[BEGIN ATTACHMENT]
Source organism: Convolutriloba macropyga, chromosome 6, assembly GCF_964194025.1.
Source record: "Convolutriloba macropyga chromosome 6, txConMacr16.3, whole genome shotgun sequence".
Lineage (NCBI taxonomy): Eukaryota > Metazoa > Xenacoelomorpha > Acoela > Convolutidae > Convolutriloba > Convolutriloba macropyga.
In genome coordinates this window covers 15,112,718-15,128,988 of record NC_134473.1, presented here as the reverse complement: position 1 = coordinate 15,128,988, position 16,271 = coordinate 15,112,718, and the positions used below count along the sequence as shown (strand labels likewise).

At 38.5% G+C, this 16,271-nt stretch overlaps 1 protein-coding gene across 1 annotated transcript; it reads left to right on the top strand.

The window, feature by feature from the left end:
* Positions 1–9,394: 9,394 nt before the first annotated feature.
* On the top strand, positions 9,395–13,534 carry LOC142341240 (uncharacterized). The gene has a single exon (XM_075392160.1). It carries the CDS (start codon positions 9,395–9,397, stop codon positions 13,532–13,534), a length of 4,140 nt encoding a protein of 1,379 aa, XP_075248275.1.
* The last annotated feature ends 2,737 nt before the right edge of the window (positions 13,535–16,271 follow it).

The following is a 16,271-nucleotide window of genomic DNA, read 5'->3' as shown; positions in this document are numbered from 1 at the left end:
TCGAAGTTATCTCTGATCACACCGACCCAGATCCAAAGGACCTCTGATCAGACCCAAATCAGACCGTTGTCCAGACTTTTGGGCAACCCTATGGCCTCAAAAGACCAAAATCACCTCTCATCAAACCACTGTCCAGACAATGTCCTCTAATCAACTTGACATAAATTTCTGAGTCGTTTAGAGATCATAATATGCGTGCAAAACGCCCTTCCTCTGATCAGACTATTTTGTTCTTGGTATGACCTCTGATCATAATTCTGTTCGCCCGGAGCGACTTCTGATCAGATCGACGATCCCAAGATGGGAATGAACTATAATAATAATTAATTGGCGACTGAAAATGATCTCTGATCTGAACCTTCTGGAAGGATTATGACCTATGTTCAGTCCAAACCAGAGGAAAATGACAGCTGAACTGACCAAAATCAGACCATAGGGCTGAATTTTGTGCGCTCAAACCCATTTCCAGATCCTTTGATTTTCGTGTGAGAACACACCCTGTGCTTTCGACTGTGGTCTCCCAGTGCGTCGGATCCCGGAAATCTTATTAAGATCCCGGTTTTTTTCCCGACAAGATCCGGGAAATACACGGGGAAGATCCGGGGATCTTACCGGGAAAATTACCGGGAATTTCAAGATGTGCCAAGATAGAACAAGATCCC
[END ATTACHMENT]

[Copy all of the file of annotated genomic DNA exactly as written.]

Source organism: Convolutriloba macropyga, chromosome 6, assembly GCF_964194025.1.
Source record: "Convolutriloba macropyga chromosome 6, txConMacr16.3, whole genome shotgun sequence".
Lineage (NCBI taxonomy): Eukaryota > Metazoa > Xenacoelomorpha > Acoela > Convolutidae > Convolutriloba > Convolutriloba macropyga.
In genome coordinates this window covers 15,112,718-15,128,988 of record NC_134473.1, presented here as the reverse complement: position 1 = coordinate 15,128,988, position 16,271 = coordinate 15,112,718, and the positions used below count along the sequence as shown (strand labels likewise).

At 38.5% G+C, this 16,271-nt stretch overlaps 1 protein-coding gene across 1 annotated transcript; it reads left to right on the top strand.

The window, feature by feature from the left end:
* Positions 1–9,394: 9,394 nt before the first annotated feature.
* On the top strand, positions 9,395–13,534 carry LOC142341240 (uncharacterized). The gene has a single exon (XM_075392160.1). It carries the CDS (start codon positions 9,395–9,397, stop codon positions 13,532–13,534), a length of 4,140 nt encoding a protein of 1,379 aa, XP_075248275.1.
* The last annotated feature ends 2,737 nt before the right edge of the window (positions 13,535–16,271 follow it).

The following is a 16,271-nucleotide window of genomic DNA, read 5'->3' as shown; positions in this document are numbered from 1 at the left end:
TCGAAGTTATCTCTGATCACACCGACCCAGATCCAAAGGACCTCTGATCAGACCCAAATCAGACCGTTGTCCAGACTTTTGGGCAACCCTATGGCCTCAAAAGACCAAAATCACCTCTCATCAAACCACTGTCCAGACAATGTCCTCTAATCAACTTGACATAAATTTCTGAGTCGTTTAGAGATCATAATATGCGTGCAAAACGCCCTTCCTCTGATCAGACTATTTTGTTCTTGGTATGACCTCTGATCATAATTCTGTTCGCCCGGAGCGACTTCTGATCAGATCGACGATCCCAAGATGGGAATGAACTATAATAATAATTAATTGGCGACTGAAAATGATCTCTGATCTGAACCTTCTGGAAGGATTATGACCTATGTTCAGTCCAAACCAGAGGAAAATGACAGCTGAACTGACCAAAATCAGACCATAGGGCTGAATTTTGTGCGCTCAAACCCATTTCCAGATCCTTTGATTTTCGTGTGAGAACACACCCTGTGCTTTCGACTGTGGTCTCCCAGTGCGTCGGATCCCGGAAATCTTATTAAGATCCCGGTTTTTTTCCCGACAAGATCCGGGAAATACACGGGGAAGATCCGGGGATCTTACCGGGAAAATTACCGGGAATTTCAAGATGTGCCAAGATAGAACAAGATCCC